You are what you eat

You are what you eat

 

You’ve certainly heard the expression many times, “You are what you eat.”

Have you ever really thought about what it means?

And do you think about it when you’re making food choices?

In some ways, we do become what we eat, literally.

 

 

Have you ever seen an example of your blood plasma after eating a fast-food hamburger?

What was previously a clear liquid becomes cloudy with the fat and cholesterol that’s absorbed from eating a high-fat hamburger.

 

And when you think about it, we also become what we don’t eat.

When we switch from eating meat to a vegetarian-based diet, we become less fat, less prone to many types of cancers.

Our cholesterol can improve.

When we’re leaner and eating fewer animal products, then many other health and fitness issues are reduced.

The incidence of Type II diabetes is reduced.

Blood pressure falls into normal ranges.

When you’re healthier, you’re taking fewer medications.

Even if you have a prescription drug benefit in your health plan, you’re still saving money with fewer co-payments on medications.

 

If you have a family history of high cholesterol or high blood pressure, then it’s particularly incumbent on you to revise your eating habits.

Moving towards a more vegetarian diet has been shown statistically to reduce the incidence of so many of the diseases of industrialized countries.

Vegetarians are statistically healthier than omnivorous persons; they’re leaner and live longer.

 

Isn’t it time to think about what you want to be and to eat accordingly?

Do you want to be sluggish and fat?

Do you want the risk that goes with eating animal products, with their high-fat content?

Or do you want to look like and be what vegetarians are?

Leaner and fitter with a longer anticipated lifespan.

It’s never too late to change what you’re doing and increase your chances for a longer, fitter life.

 

Humans did not always eat meat.

 

 

Do you ever think about how far we’ve diverted from the path of our pre-historic ancestors and their eating patterns?

Consider how the earliest humans evolved, and what they ate.

They were hunter-gatherers and did not evolve with the characteristics of carnivores.

Humans aren’t made to tear animals apart and eat their flesh.

When you look at carnivorous animals, such as wild cats, you can see their teeth are designed to rip and tear, not chew.

Humans evolved from vegetarian creatures.

Even our digestive systems are not particularly suited to eating meat.

Eating meat is a relatively recent development in human history, most likely born of opportunity and necessity.

Perhaps the earliest man observed carnivores eating meat, and if they couldn’t find any of the natural foods they were used to eating, such as vegetables, berries, nuts, and grains, then they might have assumed that eating meat would at least sustain life.

But initially, we emulated the creatures we evolved from, herbivores like apes.

Even to a prehistoric mind, apes would have looked similar to man, walking primarily upright, with arms and hands.

We naturally would have foraged for our food, eating roots and berries, fruits and nuts.

We would have watched the apes peeling bananas, or crushing nuts on stones to get at the meat of the nut.

We would have been living more moment-to-moment, constantly foraging for food.

Hunting, after all, requires thought and planning.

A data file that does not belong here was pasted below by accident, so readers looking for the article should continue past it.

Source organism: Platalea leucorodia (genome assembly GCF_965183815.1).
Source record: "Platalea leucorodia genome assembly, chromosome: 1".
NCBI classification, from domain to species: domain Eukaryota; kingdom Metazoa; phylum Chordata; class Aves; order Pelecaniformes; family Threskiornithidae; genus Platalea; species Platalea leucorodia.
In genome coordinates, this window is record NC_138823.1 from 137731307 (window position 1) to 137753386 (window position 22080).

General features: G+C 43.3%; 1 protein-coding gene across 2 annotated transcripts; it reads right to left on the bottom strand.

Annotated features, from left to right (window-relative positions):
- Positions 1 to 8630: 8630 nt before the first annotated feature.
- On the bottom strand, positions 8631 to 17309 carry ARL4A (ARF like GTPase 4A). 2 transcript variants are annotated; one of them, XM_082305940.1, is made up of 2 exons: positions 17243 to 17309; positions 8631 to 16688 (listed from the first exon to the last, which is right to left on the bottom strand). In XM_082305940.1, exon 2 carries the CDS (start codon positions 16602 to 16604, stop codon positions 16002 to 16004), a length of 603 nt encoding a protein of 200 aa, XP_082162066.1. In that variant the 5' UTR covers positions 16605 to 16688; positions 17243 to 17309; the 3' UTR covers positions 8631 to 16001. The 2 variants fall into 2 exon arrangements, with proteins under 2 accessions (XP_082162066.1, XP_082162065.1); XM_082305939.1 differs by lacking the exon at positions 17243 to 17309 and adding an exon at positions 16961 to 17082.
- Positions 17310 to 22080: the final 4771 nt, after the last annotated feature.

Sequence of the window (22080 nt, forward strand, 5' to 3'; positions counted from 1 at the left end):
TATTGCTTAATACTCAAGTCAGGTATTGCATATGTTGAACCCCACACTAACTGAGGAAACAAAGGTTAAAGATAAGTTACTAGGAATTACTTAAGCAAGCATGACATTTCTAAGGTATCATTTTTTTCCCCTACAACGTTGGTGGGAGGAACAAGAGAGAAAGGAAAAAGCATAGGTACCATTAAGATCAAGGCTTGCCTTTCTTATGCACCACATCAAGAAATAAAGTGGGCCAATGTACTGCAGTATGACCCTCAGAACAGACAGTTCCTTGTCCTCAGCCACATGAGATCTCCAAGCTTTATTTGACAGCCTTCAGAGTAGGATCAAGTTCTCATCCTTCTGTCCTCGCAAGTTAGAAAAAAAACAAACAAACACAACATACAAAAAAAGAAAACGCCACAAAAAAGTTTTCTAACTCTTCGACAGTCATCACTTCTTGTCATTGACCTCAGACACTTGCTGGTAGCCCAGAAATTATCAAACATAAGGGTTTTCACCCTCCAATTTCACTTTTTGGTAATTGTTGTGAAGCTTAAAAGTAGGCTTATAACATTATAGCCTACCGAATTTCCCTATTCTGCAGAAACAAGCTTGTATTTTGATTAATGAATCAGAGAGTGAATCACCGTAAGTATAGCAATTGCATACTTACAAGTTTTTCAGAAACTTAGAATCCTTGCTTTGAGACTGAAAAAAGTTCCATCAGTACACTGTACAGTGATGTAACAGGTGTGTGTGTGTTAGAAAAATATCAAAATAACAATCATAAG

Eating meat requires preparation and most importantly, fire.

Until man discovered fire, he was primarily vegetarian, living in what was the natural order of things.

Vegetarian eating is a more natural way of eating, in addition to being healthier.

It’s a way that’s in balance with the planet and doesn’t seek to dominate it and conquer it.

 

Why did humans start eating meat?

 

It must have felt unnatural at first, to eat animal flesh.

After all, we’re not so far removed from animals ourselves.

Perhaps it even felt cannibalistic.

There might not have been that much intellectual distinction between humans and other animals.

When humans were pure vegetarians, they were living in harmony with the earth and with the other creatures cohabiting the planet with them.

Their closest animal relatives, apes, were vegetarians.

Eating the products of the earth, like plants, grains, and fruits that they could gather and eat would have seemed the natural order of things.

Necessity is the mother of invention.

Prehistoric men who lived in frozen geographies, or who lived in an area that became devastated by fire, would have eaten anything to survive.

Just like the soccer players whose plane crashed in the mountains of Chile, and were forced to eat the flesh of other players who died in the crash.

The earliest man at some point had to make the choice for survival, and that could have consuming meat for the first time and changing human history – and health – forever.

 

We can imagine that men first ate meat that had been charred or cooked by virtue of being caught in a natural forest fire.

They might have subsequently eaten raw meat, if necessary, but we can also imagine that our earliest digestive systems rebelled against eating raw meat.

 

Imagine having eaten raw foods and vegetables for eons, and all of a sudden, incorporating meat products into your system.

You may have heard friends who were vegetarians tell stories of trying to eat meat and becoming violently ill afterward.

Biologists will tell you we’re really not designed to eat meat, but we adapted to it.

However, in the timeline of human history, eating meat is a relatively recent evolutionary development.

 

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